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Wayne Koch and patient.
Wayne Koch examines a patient whose tumor was removed surgically.


Finding Left-behind Cancer Seeds

quamous cell carcinoma in the head or neck is not only often disfiguring to patients, but also has a significant chance of recurring. Despite careful surgery, a study in the New England Journal of Medicine showed, roughly half of the patients who’ve undergone tumor removal retain small numbers of cancer cells in the remaining tissue. And of those patients, more than a third see a return of the disease.

Help may be coming, however, in the creation of an exquisitely sensitive new test able to detect the cancer “seeds” left behind. Its sensitivity is roughly 100 times greater than that of the best light microscope in spotting the presence of such cells, says otolaryngologist Wayne M. Koch, M.D. And though the test is still in the trial stage, its use in the near future should tell practitioners which patients need aggressive therapy and which don’t.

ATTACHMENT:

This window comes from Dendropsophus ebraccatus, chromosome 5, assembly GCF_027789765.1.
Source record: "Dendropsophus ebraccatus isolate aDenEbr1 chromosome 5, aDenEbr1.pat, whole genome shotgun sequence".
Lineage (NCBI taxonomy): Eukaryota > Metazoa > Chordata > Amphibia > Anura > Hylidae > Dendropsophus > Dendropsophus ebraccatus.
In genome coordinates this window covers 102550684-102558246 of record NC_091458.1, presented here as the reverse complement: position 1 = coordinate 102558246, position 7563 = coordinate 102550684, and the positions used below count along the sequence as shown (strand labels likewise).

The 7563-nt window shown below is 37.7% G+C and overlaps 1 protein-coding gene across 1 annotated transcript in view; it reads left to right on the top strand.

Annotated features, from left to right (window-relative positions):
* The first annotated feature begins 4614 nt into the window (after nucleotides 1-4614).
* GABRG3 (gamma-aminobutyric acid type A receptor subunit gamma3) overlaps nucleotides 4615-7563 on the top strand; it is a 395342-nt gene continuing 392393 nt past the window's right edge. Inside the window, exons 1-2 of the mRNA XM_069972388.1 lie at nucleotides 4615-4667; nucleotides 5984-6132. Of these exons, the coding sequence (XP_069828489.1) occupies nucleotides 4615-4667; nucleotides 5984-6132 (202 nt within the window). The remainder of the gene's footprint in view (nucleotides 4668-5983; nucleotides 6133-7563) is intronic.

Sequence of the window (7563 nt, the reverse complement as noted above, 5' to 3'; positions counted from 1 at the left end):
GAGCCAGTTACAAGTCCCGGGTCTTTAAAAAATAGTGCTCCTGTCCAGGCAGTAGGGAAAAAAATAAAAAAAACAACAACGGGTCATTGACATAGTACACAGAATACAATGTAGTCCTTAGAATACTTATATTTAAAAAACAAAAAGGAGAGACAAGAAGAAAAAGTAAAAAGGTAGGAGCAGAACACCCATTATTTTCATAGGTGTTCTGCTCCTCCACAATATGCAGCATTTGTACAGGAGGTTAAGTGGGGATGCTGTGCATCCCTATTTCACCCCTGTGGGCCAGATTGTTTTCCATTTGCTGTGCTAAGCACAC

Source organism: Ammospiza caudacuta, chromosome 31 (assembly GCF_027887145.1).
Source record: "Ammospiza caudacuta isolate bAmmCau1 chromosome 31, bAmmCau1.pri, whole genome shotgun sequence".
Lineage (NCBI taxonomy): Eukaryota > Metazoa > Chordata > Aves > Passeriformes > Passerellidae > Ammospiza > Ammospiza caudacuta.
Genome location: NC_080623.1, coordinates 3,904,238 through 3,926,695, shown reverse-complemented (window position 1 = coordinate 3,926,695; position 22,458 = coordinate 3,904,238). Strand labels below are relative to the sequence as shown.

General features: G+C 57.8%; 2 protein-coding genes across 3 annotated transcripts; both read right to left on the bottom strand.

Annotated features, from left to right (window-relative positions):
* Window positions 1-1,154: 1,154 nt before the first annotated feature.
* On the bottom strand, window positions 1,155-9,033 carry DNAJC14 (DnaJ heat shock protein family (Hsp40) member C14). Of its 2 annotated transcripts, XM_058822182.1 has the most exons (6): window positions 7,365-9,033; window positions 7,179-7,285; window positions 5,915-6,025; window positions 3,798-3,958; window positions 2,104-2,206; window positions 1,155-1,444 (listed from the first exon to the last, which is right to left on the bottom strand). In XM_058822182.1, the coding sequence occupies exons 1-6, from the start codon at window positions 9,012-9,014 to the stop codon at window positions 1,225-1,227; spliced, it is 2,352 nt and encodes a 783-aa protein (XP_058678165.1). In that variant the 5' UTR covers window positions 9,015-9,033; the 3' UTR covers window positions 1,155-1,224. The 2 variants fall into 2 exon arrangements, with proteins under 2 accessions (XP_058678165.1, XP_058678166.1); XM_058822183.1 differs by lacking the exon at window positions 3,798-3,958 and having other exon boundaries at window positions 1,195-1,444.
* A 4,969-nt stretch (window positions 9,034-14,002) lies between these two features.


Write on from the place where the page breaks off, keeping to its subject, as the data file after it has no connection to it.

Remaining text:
The test depends on the presence, in cancer cells, of a mutated form of a gene that normally suppresses cancer development. This well-known suppressor gene, p53, may be mutated in a variety of ways, Koch says, “that are apparently unique for each patient’s tumor.” Using a technique developed by molecular biologist/oncologist/otolaryngologist David Sidransky, M.D., technicians would take a sample of patient’s tissue and extract the DNA, transferring it via molecular biology techniques to laboratory-grown bacterial cells. A radio-labeled probe, which recognizes and binds to mutant p53 DNA, quickly reveals its presence in the bacteria.

The test is available to patients who enroll in multicenter national trials that Koch is now conducting. Patients need provide only a small blood sample. “Though the trial doesn’t mean current patients will have a change in their present treatment,” he says, “we believe the technique will ultimately help us identify those who will.” He predicts the test will be out for clinical use within two or three years.

—Marjorie Centofani